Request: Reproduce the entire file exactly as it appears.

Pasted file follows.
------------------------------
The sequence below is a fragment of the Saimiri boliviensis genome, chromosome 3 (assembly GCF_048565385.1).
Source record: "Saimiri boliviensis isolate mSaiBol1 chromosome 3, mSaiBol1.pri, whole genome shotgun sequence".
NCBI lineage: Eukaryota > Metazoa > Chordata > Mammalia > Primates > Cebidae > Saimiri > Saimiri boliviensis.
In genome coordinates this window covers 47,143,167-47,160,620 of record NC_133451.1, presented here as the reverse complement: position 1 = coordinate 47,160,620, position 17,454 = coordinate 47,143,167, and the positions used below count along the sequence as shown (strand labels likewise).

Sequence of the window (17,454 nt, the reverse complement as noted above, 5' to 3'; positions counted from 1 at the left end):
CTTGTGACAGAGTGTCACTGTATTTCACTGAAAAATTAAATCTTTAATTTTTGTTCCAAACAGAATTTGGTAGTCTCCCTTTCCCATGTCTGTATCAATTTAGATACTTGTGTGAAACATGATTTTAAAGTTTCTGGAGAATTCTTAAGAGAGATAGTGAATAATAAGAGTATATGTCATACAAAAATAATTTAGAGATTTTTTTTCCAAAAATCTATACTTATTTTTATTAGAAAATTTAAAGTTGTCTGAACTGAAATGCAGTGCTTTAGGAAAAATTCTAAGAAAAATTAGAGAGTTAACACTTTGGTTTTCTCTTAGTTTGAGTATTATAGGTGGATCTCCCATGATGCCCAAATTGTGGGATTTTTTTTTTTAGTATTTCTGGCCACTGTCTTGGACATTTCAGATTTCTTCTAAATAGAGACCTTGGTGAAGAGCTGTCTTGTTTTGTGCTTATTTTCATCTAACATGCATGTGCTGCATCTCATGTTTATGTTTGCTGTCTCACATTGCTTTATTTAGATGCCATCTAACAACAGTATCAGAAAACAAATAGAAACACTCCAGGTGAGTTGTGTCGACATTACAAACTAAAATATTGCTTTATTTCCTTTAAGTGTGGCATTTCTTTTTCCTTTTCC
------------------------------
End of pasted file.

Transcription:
The sequence below is a fragment of the Saimiri boliviensis genome, chromosome 3 (assembly GCF_048565385.1).
Source record: "Saimiri boliviensis isolate mSaiBol1 chromosome 3, mSaiBol1.pri, whole genome shotgun sequence".
NCBI lineage: Eukaryota > Metazoa > Chordata > Mammalia > Primates > Cebidae > Saimiri > Saimiri boliviensis.
In genome coordinates this window covers 47,143,167-47,160,620 of record NC_133451.1, presented here as the reverse complement: position 1 = coordinate 47,160,620, position 17,454 = coordinate 47,143,167, and the positions used below count along the sequence as shown (strand labels likewise).

Sequence of the window (17,454 nt, the reverse complement as noted above, 5' to 3'; positions counted from 1 at the left end):
CTTGTGACAGAGTGTCACTGTATTTCACTGAAAAATTAAATCTTTAATTTTTGTTCCAAACAGAATTTGGTAGTCTCCCTTTCCCATGTCTGTATCAATTTAGATACTTGTGTGAAACATGATTTTAAAGTTTCTGGAGAATTCTTAAGAGAGATAGTGAATAATAAGAGTATATGTCATACAAAAATAATTTAGAGATTTTTTTTCCAAAAATCTATACTTATTTTTATTAGAAAATTTAAAGTTGTCTGAACTGAAATGCAGTGCTTTAGGAAAAATTCTAAGAAAAATTAGAGAGTTAACACTTTGGTTTTCTCTTAGTTTGAGTATTATAGGTGGATCTCCCATGATGCCCAAATTGTGGGATTTTTTTTTTTAGTATTTCTGGCCACTGTCTTGGACATTTCAGATTTCTTCTAAATAGAGACCTTGGTGAAGAGCTGTCTTGTTTTGTGCTTATTTTCATCTAACATGCATGTGCTGCATCTCATGTTTATGTTTGCTGTCTCACATTGCTTTATTTAGATGCCATCTAACAACAGTATCAGAAAACAAATAGAAACACTCCAGGTGAGTTGTGTCGACATTACAAACTAAAATATTGCTTTATTTCCTTTAAGTGTGGCATTTCTTTTTCCTTTTCC